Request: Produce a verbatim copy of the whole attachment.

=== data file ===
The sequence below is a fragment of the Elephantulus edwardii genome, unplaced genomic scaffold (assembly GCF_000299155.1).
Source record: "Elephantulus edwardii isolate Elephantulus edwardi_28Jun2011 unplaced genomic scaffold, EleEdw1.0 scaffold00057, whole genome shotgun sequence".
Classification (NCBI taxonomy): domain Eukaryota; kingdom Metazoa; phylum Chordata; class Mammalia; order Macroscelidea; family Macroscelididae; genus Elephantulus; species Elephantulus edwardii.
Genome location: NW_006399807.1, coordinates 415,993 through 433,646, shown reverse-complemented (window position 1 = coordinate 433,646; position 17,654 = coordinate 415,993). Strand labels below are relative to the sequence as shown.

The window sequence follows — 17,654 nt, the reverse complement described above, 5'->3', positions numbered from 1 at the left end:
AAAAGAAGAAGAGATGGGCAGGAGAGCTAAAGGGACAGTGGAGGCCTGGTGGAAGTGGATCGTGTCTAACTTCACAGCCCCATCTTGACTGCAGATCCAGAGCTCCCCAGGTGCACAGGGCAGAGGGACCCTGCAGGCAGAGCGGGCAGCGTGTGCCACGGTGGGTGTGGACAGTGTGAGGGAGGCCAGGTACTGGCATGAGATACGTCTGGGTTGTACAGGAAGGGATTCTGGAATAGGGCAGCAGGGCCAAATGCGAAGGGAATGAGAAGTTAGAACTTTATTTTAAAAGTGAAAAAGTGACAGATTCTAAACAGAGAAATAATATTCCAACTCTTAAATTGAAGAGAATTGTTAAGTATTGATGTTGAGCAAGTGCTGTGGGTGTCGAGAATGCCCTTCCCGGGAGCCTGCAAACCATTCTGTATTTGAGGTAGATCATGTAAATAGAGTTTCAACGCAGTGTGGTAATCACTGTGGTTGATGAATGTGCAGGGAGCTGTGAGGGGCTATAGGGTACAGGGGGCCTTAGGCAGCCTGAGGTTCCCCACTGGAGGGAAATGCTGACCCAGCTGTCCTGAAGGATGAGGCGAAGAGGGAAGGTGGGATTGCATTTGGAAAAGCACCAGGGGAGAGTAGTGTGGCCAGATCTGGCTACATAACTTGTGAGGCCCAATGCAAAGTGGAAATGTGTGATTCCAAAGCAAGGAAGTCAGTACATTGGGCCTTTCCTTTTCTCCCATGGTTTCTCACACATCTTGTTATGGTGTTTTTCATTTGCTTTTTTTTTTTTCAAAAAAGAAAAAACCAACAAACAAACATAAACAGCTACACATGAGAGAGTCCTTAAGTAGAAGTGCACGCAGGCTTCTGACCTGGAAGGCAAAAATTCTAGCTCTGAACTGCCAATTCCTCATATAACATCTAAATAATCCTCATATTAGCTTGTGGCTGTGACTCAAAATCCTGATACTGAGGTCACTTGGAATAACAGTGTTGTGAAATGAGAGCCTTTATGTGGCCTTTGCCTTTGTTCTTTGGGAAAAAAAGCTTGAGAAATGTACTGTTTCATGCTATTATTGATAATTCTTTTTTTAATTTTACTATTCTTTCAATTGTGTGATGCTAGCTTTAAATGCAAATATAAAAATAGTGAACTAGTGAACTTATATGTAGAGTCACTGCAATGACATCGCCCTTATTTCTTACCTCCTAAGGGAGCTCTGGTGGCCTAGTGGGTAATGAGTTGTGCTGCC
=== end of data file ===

The sequence below is a fragment of the Elephantulus edwardii genome, unplaced genomic scaffold (assembly GCF_000299155.1).
Source record: "Elephantulus edwardii isolate Elephantulus edwardi_28Jun2011 unplaced genomic scaffold, EleEdw1.0 scaffold00057, whole genome shotgun sequence".
Classification (NCBI taxonomy): domain Eukaryota; kingdom Metazoa; phylum Chordata; class Mammalia; order Macroscelidea; family Macroscelididae; genus Elephantulus; species Elephantulus edwardii.
Genome location: NW_006399807.1, coordinates 415,993 through 433,646, shown reverse-complemented (window position 1 = coordinate 433,646; position 17,654 = coordinate 415,993). Strand labels below are relative to the sequence as shown.

The window sequence follows — 17,654 nt, the reverse complement described above, 5'->3', positions numbered from 1 at the left end:
AAAAGAAGAAGAGATGGGCAGGAGAGCTAAAGGGACAGTGGAGGCCTGGTGGAAGTGGATCGTGTCTAACTTCACAGCCCCATCTTGACTGCAGATCCAGAGCTCCCCAGGTGCACAGGGCAGAGGGACCCTGCAGGCAGAGCGGGCAGCGTGTGCCACGGTGGGTGTGGACAGTGTGAGGGAGGCCAGGTACTGGCATGAGATACGTCTGGGTTGTACAGGAAGGGATTCTGGAATAGGGCAGCAGGGCCAAATGCGAAGGGAATGAGAAGTTAGAACTTTATTTTAAAAGTGAAAAAGTGACAGATTCTAAACAGAGAAATAATATTCCAACTCTTAAATTGAAGAGAATTGTTAAGTATTGATGTTGAGCAAGTGCTGTGGGTGTCGAGAATGCCCTTCCCGGGAGCCTGCAAACCATTCTGTATTTGAGGTAGATCATGTAAATAGAGTTTCAACGCAGTGTGGTAATCACTGTGGTTGATGAATGTGCAGGGAGCTGTGAGGGGCTATAGGGTACAGGGGGCCTTAGGCAGCCTGAGGTTCCCCACTGGAGGGAAATGCTGACCCAGCTGTCCTGAAGGATGAGGCGAAGAGGGAAGGTGGGATTGCATTTGGAAAAGCACCAGGGGAGAGTAGTGTGGCCAGATCTGGCTACATAACTTGTGAGGCCCAATGCAAAGTGGAAATGTGTGATTCCAAAGCAAGGAAGTCAGTACATTGGGCCTTTCCTTTTCTCCCATGGTTTCTCACACATCTTGTTATGGTGTTTTTCATTTGCTTTTTTTTTTTTCAAAAAAGAAAAAACCAACAAACAAACATAAACAGCTACACATGAGAGAGTCCTTAAGTAGAAGTGCACGCAGGCTTCTGACCTGGAAGGCAAAAATTCTAGCTCTGAACTGCCAATTCCTCATATAACATCTAAATAATCCTCATATTAGCTTGTGGCTGTGACTCAAAATCCTGATACTGAGGTCACTTGGAATAACAGTGTTGTGAAATGAGAGCCTTTATGTGGCCTTTGCCTTTGTTCTTTGGGAAAAAAAGCTTGAGAAATGTACTGTTTCATGCTATTATTGATAATTCTTTTTTTAATTTTACTATTCTTTCAATTGTGTGATGCTAGCTTTAAATGCAAATATAAAAATAGTGAACTAGTGAACTTATATGTAGAGTCACTGCAATGACATCGCCCTTATTTCTTACCTCCTAAGGGAGCTCTGGTGGCCTAGTGGGTAATGAGTTGTGCTGCC